Friday, October 22, 2010

The Sweetness at the Bottom of the Pie

It’s the summer of 1950 and Flavia de Luce lives in the English village, Bishop’s Lacey. She is a precocious child with a passion for chemistry (particularly in poisons), two insufferable older sisters, Daphne and Ophelia, and a philatelic, distant father. A strange redheaded man confronts her father, but she doesn’t get enough information before she is shooed away. When she finds that redheaded stranger utter his dying breath in the cucumber patch, Flavia doesn’t recoil in disgust or fear, but reacts with curiosity. She resolves to solve the crime with the help of her trusty bicycle Gladys, her unflappable nature, and her relentless drive for knowledge. The local law enforcement has only disdain for her and they obviously suspect her father for the murder. She has to dig in the past to her father’s school days where there was the theft of a very expensive, rare stamp and the suicide of one of his professors. Can she solve the crime and bring the killer to justice before her father pays the consequences?

Flavia is an interesting heroine for a mystery novel because she is eleven years old and has an incredibly rational view of the world. She is very analytical and suited towards her interest in chemistry and poisons. Hardly anything fazes her in the story because she doesn’t let her emotions get in the way of solving the mystery. She also shows courageousness in even the direst of situations. I love seeing the world through Falvia’s eyes. Her thought processes and intelligence made the work engaging. She looks for clues in places that aren’t obvious and stays a couple of steps in front of official detectives. Even though she’s intent on detecting, the rivalry with her sisters is never forgotten. She never misses a chance to torment them and vice versa, which is realistic to anyone who has siblings. Her narrative is original and colored by her quick wit and infused with humor. I never thought a Canadian male could write so clearly and believably in the voice of a young British girl.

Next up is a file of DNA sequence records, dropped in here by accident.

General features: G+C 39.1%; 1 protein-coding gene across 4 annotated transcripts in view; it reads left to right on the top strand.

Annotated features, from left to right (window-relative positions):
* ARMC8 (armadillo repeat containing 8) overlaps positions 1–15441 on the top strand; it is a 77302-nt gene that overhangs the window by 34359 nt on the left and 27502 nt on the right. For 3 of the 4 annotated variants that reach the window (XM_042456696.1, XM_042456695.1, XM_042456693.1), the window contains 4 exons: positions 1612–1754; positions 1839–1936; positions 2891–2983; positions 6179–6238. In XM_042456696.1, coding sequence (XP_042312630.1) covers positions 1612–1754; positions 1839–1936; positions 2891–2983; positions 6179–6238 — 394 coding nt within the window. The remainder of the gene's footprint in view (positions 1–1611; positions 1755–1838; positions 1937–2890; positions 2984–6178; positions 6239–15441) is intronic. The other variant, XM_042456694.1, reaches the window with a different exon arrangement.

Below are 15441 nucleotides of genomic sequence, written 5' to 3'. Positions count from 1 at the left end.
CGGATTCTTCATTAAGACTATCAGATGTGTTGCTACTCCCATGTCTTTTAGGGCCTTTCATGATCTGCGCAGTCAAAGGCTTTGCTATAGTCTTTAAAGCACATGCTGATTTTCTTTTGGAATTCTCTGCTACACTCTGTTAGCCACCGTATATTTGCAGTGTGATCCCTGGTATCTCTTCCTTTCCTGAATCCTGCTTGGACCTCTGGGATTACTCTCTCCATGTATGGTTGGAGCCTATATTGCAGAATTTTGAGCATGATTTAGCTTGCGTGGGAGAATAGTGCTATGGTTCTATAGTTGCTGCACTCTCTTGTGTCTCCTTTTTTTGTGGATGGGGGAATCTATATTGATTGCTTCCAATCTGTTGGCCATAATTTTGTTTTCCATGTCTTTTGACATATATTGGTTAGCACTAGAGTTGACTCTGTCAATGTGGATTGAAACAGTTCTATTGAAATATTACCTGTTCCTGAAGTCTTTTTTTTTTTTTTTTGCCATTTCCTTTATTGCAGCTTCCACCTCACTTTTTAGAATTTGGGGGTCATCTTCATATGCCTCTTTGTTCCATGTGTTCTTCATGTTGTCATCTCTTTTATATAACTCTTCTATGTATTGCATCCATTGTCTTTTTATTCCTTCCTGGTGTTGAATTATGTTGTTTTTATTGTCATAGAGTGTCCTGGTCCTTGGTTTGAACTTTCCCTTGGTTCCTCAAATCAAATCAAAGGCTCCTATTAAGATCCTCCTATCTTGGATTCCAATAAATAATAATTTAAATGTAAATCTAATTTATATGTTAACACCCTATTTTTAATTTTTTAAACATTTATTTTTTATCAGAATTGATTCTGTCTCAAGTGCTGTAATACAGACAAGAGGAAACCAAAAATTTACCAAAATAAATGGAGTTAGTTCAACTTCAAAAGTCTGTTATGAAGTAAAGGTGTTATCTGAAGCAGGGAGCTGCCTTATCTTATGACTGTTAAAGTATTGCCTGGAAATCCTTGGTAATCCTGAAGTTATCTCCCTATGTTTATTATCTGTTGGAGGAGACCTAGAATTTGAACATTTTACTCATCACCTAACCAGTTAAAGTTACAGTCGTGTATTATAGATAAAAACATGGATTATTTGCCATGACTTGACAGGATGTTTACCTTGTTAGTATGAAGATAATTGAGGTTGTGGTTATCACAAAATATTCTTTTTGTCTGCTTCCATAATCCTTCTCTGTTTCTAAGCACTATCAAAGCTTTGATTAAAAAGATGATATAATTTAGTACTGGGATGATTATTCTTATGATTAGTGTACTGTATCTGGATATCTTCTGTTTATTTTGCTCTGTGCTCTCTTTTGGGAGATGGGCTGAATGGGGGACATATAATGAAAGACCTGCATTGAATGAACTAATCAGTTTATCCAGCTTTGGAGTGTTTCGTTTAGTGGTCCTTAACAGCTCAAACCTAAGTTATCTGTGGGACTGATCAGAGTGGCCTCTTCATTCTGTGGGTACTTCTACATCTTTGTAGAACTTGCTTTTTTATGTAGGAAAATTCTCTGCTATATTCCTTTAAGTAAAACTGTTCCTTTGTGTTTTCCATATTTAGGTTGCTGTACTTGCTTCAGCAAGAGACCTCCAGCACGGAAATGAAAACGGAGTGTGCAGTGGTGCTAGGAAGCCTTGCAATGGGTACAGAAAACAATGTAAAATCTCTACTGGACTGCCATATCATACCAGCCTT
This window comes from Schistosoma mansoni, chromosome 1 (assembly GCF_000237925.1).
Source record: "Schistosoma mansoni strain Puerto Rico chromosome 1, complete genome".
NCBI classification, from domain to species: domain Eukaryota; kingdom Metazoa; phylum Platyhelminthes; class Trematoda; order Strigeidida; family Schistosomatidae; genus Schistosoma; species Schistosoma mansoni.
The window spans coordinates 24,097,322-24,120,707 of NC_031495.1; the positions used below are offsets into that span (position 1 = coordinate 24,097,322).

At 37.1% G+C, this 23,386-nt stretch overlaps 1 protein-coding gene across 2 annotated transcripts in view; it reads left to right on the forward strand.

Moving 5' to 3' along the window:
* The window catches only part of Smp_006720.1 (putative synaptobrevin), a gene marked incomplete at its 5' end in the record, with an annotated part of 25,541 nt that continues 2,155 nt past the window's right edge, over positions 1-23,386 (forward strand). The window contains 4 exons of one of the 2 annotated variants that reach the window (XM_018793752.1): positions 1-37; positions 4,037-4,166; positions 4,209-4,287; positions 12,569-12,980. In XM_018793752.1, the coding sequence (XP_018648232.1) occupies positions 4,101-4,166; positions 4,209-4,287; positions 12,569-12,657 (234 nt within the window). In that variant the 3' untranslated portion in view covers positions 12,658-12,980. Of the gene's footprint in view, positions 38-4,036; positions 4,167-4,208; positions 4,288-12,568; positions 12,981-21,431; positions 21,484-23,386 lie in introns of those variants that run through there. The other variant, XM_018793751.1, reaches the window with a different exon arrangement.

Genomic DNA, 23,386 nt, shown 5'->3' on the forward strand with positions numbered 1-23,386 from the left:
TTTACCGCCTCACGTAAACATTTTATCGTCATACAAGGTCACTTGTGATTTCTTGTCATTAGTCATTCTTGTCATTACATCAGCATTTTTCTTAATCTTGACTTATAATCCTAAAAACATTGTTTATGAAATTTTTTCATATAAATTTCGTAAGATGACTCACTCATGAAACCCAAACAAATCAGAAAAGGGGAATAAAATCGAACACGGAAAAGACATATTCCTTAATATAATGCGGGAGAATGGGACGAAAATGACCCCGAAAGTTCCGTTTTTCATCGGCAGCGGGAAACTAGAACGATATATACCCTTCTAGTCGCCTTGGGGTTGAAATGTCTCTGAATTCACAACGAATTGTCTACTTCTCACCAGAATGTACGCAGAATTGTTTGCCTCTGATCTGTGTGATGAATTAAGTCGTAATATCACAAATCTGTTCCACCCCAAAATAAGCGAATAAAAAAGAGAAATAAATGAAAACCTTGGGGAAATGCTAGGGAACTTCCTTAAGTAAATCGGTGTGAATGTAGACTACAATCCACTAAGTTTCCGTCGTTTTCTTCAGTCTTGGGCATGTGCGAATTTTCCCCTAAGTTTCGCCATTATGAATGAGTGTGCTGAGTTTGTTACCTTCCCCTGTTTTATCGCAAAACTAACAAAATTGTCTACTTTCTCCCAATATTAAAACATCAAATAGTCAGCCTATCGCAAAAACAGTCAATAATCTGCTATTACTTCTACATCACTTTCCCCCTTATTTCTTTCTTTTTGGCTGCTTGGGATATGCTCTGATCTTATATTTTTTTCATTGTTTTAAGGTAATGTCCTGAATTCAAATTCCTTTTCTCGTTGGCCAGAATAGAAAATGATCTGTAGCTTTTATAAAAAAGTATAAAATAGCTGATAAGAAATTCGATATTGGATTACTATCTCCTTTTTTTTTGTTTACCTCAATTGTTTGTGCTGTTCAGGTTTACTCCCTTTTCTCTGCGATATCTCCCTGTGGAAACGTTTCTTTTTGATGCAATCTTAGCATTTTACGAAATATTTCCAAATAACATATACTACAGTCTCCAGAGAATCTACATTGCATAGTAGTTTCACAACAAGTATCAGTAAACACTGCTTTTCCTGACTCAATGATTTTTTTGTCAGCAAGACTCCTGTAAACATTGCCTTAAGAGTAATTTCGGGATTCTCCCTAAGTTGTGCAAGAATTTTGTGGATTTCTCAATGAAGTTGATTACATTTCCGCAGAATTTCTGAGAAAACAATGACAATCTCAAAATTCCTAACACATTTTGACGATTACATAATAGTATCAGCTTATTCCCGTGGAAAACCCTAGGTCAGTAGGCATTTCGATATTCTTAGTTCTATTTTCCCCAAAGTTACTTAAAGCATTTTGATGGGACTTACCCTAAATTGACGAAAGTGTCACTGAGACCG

The mystery has many twists and turns, fooling Flavia and the reader alike. The investigation isn’t perfect, but she’s only eleven years old. I was never annoyed with her youth and I never figured anything out before she did. There is no gore in the novel, but it really doesn’t need it to be a successful mystery. This book has a flavor of its own and I look forward to reading the next book in the series, The Weed that Strings the Hangman’s Bag.

My rating: 4/5 fishmuffins

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